Getting Our Bodies Back: Recovery, Healing, and Transformation through Body-Centered Psychotherapy

Shambhala Publications

A habitual movement as common as nail-biting or toe-tapping can be the key to pulling out addictive behavior by its roots. These unconscious movement "tags" indicate the places where our bodies have become split off from our psyches. When brought to consciousness and confronted they will often tell us very plainly where our psychological suffering originated, showing us where to begin reconnecting body and soul. Christine Caldwell, a pioneer in the field of somatic psychology, has created an original model for working with body wisdom called the Moving Cycle. She describes how this form of therapy has worked effectively in her own practice, and she provides practical techniques to show how we can learn to listen to what our bodies are telling us, confront addictive habits, and learn to celebrate our inherent wisdom and elegance.
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About the author

Christine Caldwell, Ph.D., is a somatic therapist in private practice in Boulder, Colorado. She is the founder of the Somatic Psychology Department at the Naropa Institute and the director of the Moving Center, also in Boulder.
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Additional Information

Shambhala Publications
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Published on
Apr 2, 1996
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Psychology / Psychopathology / Addiction
Psychology / Psychotherapy / General
Self-Help / Personal Growth / General
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Righteous Persecution examines the long-controversial involvement of the Order of Preachers, or Dominicans, with inquisitions into heresy in medieval Europe. From their origin in the thirteenth century, the Dominicans were devoted to a ministry of preaching, teaching, and pastoral care, to "save souls" particularly tempted by the Christian heresies popular in western Europe. Many persons then, and scholars in our own time, have asked how members of a pastoral order modeled on Christ and the apostles could engage themselves so enthusiastically in the repressive persecution that constituted heresy inquisitions: the arrest, interrogation, torture, punishment, and sometimes execution of those who deviated in belief from Roman Christianity.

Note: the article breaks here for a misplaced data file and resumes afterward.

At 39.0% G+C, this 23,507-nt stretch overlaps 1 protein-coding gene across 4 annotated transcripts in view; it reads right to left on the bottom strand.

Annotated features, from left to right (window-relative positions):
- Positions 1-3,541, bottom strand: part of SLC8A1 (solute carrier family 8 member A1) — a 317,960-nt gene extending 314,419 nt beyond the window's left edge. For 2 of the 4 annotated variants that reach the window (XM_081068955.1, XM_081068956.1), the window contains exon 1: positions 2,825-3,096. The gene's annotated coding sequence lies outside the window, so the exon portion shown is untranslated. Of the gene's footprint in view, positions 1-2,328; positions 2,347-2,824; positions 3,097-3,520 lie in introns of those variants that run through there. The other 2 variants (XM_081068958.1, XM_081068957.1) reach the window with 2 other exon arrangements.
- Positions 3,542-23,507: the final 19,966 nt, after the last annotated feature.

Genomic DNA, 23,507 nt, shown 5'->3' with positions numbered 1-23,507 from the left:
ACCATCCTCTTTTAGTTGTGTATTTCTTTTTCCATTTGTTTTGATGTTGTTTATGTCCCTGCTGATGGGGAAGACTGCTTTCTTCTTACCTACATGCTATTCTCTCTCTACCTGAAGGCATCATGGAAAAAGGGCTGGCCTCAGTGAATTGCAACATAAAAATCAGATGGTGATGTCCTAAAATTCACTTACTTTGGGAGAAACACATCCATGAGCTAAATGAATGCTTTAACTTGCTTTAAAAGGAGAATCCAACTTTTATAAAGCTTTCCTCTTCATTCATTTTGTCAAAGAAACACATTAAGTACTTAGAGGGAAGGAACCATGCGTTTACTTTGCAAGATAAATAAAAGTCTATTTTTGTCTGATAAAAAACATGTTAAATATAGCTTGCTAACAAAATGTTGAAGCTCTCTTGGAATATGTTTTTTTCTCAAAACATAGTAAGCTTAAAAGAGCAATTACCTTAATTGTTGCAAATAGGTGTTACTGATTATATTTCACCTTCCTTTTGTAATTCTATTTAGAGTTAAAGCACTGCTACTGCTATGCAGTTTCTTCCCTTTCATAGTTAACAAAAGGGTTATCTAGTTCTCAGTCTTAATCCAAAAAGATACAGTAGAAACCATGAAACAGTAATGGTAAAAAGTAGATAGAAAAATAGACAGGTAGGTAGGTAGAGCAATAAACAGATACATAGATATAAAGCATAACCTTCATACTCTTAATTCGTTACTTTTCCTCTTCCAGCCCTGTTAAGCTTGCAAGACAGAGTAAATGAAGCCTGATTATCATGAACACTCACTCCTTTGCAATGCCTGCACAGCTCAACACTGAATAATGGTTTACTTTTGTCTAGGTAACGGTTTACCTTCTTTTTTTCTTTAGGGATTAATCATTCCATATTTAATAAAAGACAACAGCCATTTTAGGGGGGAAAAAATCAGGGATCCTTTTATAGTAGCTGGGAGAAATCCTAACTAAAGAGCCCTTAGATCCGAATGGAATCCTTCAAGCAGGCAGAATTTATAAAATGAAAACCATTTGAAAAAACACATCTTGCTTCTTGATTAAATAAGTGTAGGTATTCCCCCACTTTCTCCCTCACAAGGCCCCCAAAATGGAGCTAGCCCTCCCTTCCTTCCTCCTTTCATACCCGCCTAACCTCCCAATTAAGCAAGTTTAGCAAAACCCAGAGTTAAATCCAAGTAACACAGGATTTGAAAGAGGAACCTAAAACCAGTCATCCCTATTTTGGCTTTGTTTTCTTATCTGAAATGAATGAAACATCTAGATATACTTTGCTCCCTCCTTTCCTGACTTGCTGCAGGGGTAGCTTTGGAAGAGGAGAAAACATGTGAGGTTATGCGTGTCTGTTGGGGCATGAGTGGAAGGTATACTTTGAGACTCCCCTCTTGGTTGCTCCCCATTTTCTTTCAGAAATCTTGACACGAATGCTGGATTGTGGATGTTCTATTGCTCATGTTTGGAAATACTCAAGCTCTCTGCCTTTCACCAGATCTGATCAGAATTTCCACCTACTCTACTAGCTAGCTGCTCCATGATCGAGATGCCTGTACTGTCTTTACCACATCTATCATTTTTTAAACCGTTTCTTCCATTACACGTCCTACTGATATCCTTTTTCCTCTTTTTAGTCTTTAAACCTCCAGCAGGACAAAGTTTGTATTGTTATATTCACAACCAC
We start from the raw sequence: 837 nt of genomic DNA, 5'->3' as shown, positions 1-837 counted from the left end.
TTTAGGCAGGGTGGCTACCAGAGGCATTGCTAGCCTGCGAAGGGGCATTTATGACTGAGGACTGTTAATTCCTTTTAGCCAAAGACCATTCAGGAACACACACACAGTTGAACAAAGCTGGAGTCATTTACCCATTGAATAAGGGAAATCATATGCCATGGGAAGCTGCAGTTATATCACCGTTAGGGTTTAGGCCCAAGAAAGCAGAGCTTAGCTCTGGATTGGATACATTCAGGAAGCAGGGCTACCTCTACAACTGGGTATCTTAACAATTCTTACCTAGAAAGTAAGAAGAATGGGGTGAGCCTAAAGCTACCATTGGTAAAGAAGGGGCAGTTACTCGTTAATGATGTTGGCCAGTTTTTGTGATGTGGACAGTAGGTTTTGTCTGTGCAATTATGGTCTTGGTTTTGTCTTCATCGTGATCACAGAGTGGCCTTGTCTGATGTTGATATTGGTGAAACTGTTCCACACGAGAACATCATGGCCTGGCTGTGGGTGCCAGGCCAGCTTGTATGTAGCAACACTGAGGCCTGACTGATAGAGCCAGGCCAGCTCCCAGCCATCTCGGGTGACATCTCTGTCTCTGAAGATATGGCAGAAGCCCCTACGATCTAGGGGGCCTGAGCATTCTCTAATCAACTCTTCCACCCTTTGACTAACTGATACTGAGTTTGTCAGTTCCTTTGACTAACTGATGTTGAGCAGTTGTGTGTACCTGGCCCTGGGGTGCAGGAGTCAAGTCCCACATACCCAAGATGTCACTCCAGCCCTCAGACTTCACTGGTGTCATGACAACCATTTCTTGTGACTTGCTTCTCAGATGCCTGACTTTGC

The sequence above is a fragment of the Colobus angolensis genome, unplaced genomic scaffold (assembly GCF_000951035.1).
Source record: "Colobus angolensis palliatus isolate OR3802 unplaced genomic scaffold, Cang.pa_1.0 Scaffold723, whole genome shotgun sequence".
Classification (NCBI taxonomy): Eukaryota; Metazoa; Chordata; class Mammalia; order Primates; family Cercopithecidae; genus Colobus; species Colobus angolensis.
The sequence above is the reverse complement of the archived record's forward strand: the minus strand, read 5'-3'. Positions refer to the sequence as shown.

Drawing on an extraordinarily wide base of ecclesiastical documents, Christine Caldwell Ames recounts how Dominican inquisitors and their supporters crafted and promoted explicitly Christian meanings for their inquisitorial persecution. Inquisitors' conviction that the sin of heresy constituted the graver danger to the Christian soul and to the church at large led to the belief that bringing the individual to repentance—even through the harshest means—was indeed a pious way to carry out their pastoral task. However, the resistance and criticism that inquisition generated in medieval communities also prompted Dominicans to consider further how this new marriage of persecution and holiness was compatible with authoritative Christian texts, exemplars, and traditions. Dominican inquisitors persecuted not despite their faith but rather because of it, as they formed a medieval Christianity that permitted—or demanded—persecution.

Righteous Persecution deviates from recent scholarship that has deemphasized religious belief as a motive for inquisition and illuminates a powerful instance of the way Christianity was itself vulnerable in a context of persecution, violence, and intolerance.

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